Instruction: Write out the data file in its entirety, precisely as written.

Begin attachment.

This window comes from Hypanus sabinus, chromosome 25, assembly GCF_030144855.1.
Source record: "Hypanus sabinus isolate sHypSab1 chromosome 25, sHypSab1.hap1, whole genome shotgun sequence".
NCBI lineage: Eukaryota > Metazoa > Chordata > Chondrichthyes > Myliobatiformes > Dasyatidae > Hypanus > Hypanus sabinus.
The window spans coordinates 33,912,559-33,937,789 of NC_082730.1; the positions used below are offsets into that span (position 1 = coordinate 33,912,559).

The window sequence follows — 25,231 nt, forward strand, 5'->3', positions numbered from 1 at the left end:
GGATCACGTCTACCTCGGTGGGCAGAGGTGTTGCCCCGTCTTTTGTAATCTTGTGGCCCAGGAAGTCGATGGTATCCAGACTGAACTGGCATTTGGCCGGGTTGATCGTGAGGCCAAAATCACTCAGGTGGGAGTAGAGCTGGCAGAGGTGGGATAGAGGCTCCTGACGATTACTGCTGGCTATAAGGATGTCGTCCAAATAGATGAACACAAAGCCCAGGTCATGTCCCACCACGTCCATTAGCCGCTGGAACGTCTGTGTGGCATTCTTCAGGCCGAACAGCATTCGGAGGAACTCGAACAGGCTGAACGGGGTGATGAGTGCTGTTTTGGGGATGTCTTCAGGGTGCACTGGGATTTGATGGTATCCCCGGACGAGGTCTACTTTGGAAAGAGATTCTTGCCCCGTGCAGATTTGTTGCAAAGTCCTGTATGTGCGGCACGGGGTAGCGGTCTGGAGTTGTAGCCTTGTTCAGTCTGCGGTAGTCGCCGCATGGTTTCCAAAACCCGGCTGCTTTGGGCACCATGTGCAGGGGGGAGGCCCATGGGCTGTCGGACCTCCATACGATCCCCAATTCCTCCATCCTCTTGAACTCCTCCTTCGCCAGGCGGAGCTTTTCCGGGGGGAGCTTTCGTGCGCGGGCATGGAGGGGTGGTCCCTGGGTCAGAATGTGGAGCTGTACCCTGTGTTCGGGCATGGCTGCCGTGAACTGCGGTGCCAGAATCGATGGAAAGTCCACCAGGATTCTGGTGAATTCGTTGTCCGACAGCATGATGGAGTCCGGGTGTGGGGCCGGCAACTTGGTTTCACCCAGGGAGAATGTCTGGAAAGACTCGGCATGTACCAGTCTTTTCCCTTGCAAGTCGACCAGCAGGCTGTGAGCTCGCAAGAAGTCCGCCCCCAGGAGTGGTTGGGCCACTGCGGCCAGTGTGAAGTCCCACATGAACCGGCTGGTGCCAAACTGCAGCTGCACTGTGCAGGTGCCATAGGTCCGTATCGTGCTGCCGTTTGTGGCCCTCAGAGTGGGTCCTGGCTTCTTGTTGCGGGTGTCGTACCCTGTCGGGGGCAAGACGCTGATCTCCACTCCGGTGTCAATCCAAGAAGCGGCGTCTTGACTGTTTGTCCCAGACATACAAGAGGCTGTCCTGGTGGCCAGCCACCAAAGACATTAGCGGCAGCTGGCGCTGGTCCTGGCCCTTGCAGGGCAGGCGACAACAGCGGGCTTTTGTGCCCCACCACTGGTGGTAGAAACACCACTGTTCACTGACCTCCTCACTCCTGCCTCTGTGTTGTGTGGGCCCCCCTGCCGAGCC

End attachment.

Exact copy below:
This window comes from Hypanus sabinus, chromosome 25, assembly GCF_030144855.1.
Source record: "Hypanus sabinus isolate sHypSab1 chromosome 25, sHypSab1.hap1, whole genome shotgun sequence".
NCBI lineage: Eukaryota > Metazoa > Chordata > Chondrichthyes > Myliobatiformes > Dasyatidae > Hypanus > Hypanus sabinus.
The window spans coordinates 33,912,559-33,937,789 of NC_082730.1; the positions used below are offsets into that span (position 1 = coordinate 33,912,559).

The window sequence follows — 25,231 nt, forward strand, 5'->3', positions numbered from 1 at the left end:
GGATCACGTCTACCTCGGTGGGCAGAGGTGTTGCCCCGTCTTTTGTAATCTTGTGGCCCAGGAAGTCGATGGTATCCAGACTGAACTGGCATTTGGCCGGGTTGATCGTGAGGCCAAAATCACTCAGGTGGGAGTAGAGCTGGCAGAGGTGGGATAGAGGCTCCTGACGATTACTGCTGGCTATAAGGATGTCGTCCAAATAGATGAACACAAAGCCCAGGTCATGTCCCACCACGTCCATTAGCCGCTGGAACGTCTGTGTGGCATTCTTCAGGCCGAACAGCATTCGGAGGAACTCGAACAGGCTGAACGGGGTGATGAGTGCTGTTTTGGGGATGTCTTCAGGGTGCACTGGGATTTGATGGTATCCCCGGACGAGGTCTACTTTGGAAAGAGATTCTTGCCCCGTGCAGATTTGTTGCAAAGTCCTGTATGTGCGGCACGGGGTAGCGGTCTGGAGTTGTAGCCTTGTTCAGTCTGCGGTAGTCGCCGCATGGTTTCCAAAACCCGGCTGCTTTGGGCACCATGTGCAGGGGGGAGGCCCATGGGCTGTCGGACCTCCATACGATCCCCAATTCCTCCATCCTCTTGAACTCCTCCTTCGCCAGGCGGAGCTTTTCCGGGGGGAGCTTTCGTGCGCGGGCATGGAGGGGTGGTCCCTGGGTCAGAATGTGGAGCTGTACCCTGTGTTCGGGCATGGCTGCCGTGAACTGCGGTGCCAGAATCGATGGAAAGTCCACCAGGATTCTGGTGAATTCGTTGTCCGACAGCATGATGGAGTCCGGGTGTGGGGCCGGCAACTTGGTTTCACCCAGGGAGAATGTCTGGAAAGACTCGGCATGTACCAGTCTTTTCCCTTGCAAGTCGACCAGCAGGCTGTGAGCTCGCAAGAAGTCCGCCCCCAGGAGTGGTTGGGCCACTGCGGCCAGTGTGAAGTCCCACATGAACCGGCTGGTGCCAAACTGCAGCTGCACTGTGCAGGTGCCATAGGTCCGTATCGTGCTGCCGTTTGTGGCCCTCAGAGTGGGTCCTGGCTTCTTGTTGCGGGTGTCGTACCCTGTCGGGGGCAAGACGCTGATCTCCACTCCGGTGTCAATCCAAGAAGCGGCGTCTTGACTGTTTGTCCCAGACATACAAGAGGCTGTCCTGGTGGCCAGCCACCAAAGACATTAGCGGCAGCTGGCGCTGGTCCTGGCCCTTGCAGGGCAGGCGACAACAGCGGGCTTTTGTGCCCCACCACTGGTGGTAGAAACACCACTGTTCACTGACCTCCTCACTCCTGCCTCTGTGTTGTGTGGGCCCCCCTGCCGAGCC